• An interesting note came out in the aftermath of Jaire Alexander‘s record-breaking extension with the Packers. USA Today’s Josina Anderson reports (on Twitter) that the Pro Bowler specifically wanted a four-year (rather than five-year) deal. He got just that, helping him to break the record briefly held by Denzel Ward for the highest annual average amongst cornerbacks at $21MM per season, and keeping him under contract through 2026.

AFC Coaching Notes: Colts, Bills, Jaguars, Ravens

Since Frank Reich was able to land defensive coordinator Gus Bradley to replace Bears’ head coach Matt Eberflus, Bradley has begun the process of putting his staff together. Today Bradley added longtime defensive backs coach Ron Milus to coach his secondary, according to ESPN’s Field Yates. Milus first started coaching defensive backs at his alma mater, the University of Washington, about eight years after playing cornerback there. He held the college position for seven years before getting an NFL coaching opportunity in 2000. Since then, Milus hasn’t spent a season out of work with stints in Denver, Arizona, New York (Giants), St. Louis, Carolina, San Diego, and Las Vegas. His longest stint was with the Chargers, spending eight years in southern California and transitioning with the team to Los Angeles. It was in Los Angeles that Milus was retained when Bradley joined the Chargers’ staff. He followed Bradley to Las Vegas and will join him once more in Indianapolis.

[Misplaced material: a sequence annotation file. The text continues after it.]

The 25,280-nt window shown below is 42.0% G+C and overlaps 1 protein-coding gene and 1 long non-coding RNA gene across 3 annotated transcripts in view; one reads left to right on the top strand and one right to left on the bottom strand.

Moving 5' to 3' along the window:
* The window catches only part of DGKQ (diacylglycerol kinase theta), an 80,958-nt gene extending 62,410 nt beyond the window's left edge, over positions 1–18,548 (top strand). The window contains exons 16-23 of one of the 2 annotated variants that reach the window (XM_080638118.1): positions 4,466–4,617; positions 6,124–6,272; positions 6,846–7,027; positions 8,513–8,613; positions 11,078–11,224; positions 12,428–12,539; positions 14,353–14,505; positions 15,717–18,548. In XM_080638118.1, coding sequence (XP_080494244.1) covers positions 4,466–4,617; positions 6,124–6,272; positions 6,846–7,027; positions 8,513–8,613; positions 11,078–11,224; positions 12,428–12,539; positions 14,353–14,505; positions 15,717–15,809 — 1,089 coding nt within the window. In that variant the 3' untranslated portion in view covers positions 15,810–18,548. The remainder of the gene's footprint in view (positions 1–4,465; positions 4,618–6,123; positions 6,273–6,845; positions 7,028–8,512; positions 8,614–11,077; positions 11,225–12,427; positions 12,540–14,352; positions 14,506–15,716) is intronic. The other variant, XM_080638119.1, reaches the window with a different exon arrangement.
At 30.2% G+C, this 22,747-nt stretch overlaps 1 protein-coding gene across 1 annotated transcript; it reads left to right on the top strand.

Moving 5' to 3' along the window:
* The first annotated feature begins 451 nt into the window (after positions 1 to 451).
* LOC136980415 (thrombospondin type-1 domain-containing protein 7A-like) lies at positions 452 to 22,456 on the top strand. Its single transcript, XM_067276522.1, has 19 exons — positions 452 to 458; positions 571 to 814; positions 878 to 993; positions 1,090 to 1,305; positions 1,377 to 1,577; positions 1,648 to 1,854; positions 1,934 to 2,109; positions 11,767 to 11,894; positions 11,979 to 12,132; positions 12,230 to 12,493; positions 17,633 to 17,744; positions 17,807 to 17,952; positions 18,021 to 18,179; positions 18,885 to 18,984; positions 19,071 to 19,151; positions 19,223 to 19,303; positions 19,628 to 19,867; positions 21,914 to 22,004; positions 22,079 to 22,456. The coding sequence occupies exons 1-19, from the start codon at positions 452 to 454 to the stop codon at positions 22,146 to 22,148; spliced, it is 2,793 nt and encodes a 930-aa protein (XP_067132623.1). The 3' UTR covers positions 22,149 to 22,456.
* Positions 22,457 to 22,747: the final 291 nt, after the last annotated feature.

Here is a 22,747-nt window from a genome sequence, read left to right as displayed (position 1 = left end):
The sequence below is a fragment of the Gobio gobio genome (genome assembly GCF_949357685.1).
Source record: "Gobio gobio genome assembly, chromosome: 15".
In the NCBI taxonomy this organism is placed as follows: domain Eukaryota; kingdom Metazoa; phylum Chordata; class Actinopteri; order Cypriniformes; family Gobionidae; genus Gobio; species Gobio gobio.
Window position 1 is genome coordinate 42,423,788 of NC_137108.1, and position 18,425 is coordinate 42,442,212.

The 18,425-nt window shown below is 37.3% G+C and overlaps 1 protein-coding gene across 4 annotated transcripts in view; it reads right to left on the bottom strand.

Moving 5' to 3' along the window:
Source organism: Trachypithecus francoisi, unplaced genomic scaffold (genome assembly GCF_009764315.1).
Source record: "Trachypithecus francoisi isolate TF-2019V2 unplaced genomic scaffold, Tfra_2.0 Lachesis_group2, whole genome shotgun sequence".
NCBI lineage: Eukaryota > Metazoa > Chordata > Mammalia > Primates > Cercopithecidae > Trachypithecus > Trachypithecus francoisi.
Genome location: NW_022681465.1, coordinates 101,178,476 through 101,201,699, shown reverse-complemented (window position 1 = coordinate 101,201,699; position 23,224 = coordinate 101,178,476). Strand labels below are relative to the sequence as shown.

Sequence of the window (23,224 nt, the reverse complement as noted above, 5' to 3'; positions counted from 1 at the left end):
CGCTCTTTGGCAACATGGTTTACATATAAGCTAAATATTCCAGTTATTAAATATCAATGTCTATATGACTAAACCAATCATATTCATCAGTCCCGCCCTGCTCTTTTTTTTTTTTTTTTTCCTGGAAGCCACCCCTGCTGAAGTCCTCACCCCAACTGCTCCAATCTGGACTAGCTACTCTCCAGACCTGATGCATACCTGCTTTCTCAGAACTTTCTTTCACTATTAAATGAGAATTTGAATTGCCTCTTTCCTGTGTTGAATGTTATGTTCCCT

Here are a few other coaching notes from around the AFC starting with another bit from the Hoosier State:

  • In addition to Milus, Mike Chappell of Fox59 reports that Indianapolis is also in the process of hiring linebackers coach Richard Smith, who worked with Bradley and Milus in Las Vegas and Los Angeles. Smith has coached in the NFL since he debuted for the Houston Oilers in 1988 coaching special teams and tight ends. He found his niche as a linebackers coach in 1997 for the 49ers and has had three short stints as a defensive coordinator in Miami, Houston, and Atlanta.